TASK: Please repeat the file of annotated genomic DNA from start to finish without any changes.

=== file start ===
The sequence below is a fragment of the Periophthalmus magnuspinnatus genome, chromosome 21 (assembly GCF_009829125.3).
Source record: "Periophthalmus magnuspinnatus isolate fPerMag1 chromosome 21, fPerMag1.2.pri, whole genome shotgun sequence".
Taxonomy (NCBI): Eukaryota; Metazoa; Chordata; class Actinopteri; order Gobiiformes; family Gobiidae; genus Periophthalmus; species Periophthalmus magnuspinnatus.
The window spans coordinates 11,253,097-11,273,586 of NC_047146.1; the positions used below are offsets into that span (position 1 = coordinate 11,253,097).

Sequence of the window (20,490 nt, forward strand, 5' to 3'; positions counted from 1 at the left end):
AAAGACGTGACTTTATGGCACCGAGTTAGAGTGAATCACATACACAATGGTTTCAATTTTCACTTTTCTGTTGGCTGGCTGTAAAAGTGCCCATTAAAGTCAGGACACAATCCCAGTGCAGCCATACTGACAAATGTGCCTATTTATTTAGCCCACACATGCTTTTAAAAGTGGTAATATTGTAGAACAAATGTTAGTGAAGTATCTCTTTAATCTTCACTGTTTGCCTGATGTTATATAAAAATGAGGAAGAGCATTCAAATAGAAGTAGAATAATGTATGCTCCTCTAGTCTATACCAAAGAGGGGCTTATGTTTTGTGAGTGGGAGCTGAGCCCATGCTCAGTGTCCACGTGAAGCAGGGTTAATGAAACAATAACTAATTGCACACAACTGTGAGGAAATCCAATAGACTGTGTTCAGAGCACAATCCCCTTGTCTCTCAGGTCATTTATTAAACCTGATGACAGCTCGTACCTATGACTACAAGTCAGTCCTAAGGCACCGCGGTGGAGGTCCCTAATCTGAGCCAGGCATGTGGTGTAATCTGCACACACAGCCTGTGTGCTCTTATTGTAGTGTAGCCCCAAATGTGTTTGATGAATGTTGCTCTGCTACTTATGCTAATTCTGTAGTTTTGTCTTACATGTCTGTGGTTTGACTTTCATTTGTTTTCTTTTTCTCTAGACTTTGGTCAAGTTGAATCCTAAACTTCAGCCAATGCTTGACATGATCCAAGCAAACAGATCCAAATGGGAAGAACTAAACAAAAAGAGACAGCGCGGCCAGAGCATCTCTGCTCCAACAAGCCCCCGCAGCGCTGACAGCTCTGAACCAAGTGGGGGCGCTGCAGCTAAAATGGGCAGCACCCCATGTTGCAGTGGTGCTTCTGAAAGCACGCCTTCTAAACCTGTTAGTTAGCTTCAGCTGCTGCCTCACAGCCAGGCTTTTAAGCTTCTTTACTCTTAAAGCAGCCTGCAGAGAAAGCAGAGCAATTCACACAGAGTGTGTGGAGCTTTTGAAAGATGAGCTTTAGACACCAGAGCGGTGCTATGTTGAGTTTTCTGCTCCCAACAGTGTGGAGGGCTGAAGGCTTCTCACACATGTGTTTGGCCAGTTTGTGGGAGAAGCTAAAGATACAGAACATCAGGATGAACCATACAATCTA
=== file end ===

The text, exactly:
The sequence below is a fragment of the Periophthalmus magnuspinnatus genome, chromosome 21 (assembly GCF_009829125.3).
Source record: "Periophthalmus magnuspinnatus isolate fPerMag1 chromosome 21, fPerMag1.2.pri, whole genome shotgun sequence".
Taxonomy (NCBI): Eukaryota; Metazoa; Chordata; class Actinopteri; order Gobiiformes; family Gobiidae; genus Periophthalmus; species Periophthalmus magnuspinnatus.
The window spans coordinates 11,253,097-11,273,586 of NC_047146.1; the positions used below are offsets into that span (position 1 = coordinate 11,253,097).

Sequence of the window (20,490 nt, forward strand, 5' to 3'; positions counted from 1 at the left end):
AAAGACGTGACTTTATGGCACCGAGTTAGAGTGAATCACATACACAATGGTTTCAATTTTCACTTTTCTGTTGGCTGGCTGTAAAAGTGCCCATTAAAGTCAGGACACAATCCCAGTGCAGCCATACTGACAAATGTGCCTATTTATTTAGCCCACACATGCTTTTAAAAGTGGTAATATTGTAGAACAAATGTTAGTGAAGTATCTCTTTAATCTTCACTGTTTGCCTGATGTTATATAAAAATGAGGAAGAGCATTCAAATAGAAGTAGAATAATGTATGCTCCTCTAGTCTATACCAAAGAGGGGCTTATGTTTTGTGAGTGGGAGCTGAGCCCATGCTCAGTGTCCACGTGAAGCAGGGTTAATGAAACAATAACTAATTGCACACAACTGTGAGGAAATCCAATAGACTGTGTTCAGAGCACAATCCCCTTGTCTCTCAGGTCATTTATTAAACCTGATGACAGCTCGTACCTATGACTACAAGTCAGTCCTAAGGCACCGCGGTGGAGGTCCCTAATCTGAGCCAGGCATGTGGTGTAATCTGCACACACAGCCTGTGTGCTCTTATTGTAGTGTAGCCCCAAATGTGTTTGATGAATGTTGCTCTGCTACTTATGCTAATTCTGTAGTTTTGTCTTACATGTCTGTGGTTTGACTTTCATTTGTTTTCTTTTTCTCTAGACTTTGGTCAAGTTGAATCCTAAACTTCAGCCAATGCTTGACATGATCCAAGCAAACAGATCCAAATGGGAAGAACTAAACAAAAAGAGACAGCGCGGCCAGAGCATCTCTGCTCCAACAAGCCCCCGCAGCGCTGACAGCTCTGAACCAAGTGGGGGCGCTGCAGCTAAAATGGGCAGCACCCCATGTTGCAGTGGTGCTTCTGAAAGCACGCCTTCTAAACCTGTTAGTTAGCTTCAGCTGCTGCCTCACAGCCAGGCTTTTAAGCTTCTTTACTCTTAAAGCAGCCTGCAGAGAAAGCAGAGCAATTCACACAGAGTGTGTGGAGCTTTTGAAAGATGAGCTTTAGACACCAGAGCGGTGCTATGTTGAGTTTTCTGCTCCCAACAGTGTGGAGGGCTGAAGGCTTCTCACACATGTGTTTGGCCAGTTTGTGGGAGAAGCTAAAGATACAGAACATCAGGATGAACCATACAATCTA